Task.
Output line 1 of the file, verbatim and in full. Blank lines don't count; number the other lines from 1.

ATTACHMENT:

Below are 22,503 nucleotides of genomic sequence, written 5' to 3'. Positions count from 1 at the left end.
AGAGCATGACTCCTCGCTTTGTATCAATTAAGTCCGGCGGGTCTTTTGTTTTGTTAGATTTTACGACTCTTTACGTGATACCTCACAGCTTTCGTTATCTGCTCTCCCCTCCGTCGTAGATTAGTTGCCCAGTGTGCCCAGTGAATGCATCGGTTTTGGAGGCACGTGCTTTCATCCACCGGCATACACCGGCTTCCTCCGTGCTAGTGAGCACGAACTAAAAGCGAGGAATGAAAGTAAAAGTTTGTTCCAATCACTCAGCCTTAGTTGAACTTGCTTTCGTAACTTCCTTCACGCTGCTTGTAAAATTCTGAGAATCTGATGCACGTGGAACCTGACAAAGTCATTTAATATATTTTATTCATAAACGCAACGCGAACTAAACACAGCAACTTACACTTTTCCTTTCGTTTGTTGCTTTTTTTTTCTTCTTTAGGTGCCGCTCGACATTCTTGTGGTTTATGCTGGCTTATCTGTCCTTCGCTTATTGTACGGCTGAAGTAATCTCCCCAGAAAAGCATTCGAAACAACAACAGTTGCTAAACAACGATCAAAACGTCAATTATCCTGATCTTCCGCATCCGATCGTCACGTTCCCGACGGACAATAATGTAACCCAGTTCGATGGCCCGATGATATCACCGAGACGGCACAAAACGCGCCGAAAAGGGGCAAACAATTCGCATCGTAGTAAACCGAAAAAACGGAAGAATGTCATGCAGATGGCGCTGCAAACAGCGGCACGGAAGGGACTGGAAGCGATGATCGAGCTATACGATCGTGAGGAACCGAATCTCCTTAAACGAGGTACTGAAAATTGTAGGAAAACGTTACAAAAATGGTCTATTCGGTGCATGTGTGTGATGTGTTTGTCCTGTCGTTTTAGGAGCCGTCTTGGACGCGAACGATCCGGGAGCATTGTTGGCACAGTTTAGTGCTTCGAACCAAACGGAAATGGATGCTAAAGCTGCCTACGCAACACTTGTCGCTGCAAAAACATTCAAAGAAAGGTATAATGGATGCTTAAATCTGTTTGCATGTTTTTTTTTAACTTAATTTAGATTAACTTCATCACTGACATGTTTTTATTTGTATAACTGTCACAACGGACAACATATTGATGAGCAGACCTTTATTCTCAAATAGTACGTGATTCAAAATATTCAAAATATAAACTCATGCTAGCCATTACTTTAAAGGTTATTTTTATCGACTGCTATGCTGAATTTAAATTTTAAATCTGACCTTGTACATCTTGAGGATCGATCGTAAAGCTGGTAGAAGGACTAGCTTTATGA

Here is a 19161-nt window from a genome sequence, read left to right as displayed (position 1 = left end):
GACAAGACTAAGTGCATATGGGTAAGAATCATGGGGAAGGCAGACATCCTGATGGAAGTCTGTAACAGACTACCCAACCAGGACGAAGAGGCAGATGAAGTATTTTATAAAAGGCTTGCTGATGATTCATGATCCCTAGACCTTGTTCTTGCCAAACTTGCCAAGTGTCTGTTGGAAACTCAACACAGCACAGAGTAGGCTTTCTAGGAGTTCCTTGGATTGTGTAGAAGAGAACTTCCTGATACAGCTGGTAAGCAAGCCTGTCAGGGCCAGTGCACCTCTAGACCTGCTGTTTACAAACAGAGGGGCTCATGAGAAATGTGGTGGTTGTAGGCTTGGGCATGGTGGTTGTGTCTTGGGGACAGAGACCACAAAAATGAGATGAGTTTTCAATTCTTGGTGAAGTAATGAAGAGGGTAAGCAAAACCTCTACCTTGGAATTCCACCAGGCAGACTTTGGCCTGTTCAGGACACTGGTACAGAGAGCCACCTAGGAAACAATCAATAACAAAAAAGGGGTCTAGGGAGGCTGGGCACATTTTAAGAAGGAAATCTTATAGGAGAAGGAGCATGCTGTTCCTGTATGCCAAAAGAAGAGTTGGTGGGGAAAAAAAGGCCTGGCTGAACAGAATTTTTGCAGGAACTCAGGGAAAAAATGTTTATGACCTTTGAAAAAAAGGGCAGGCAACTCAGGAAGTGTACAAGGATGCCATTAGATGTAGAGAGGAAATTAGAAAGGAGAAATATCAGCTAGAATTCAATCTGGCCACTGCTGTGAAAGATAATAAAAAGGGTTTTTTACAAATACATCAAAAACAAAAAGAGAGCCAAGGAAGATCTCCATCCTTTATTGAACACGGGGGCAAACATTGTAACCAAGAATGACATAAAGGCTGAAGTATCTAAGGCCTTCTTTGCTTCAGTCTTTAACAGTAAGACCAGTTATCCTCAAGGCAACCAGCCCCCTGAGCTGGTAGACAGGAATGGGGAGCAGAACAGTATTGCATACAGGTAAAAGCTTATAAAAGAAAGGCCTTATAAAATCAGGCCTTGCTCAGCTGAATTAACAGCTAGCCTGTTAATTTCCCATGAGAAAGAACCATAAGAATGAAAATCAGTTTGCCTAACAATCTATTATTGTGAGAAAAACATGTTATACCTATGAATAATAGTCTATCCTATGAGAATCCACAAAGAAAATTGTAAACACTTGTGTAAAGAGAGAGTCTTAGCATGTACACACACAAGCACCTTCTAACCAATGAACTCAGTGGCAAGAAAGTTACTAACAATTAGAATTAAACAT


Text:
Below are 22,503 nucleotides of genomic sequence, written 5' to 3'. Positions count from 1 at the left end.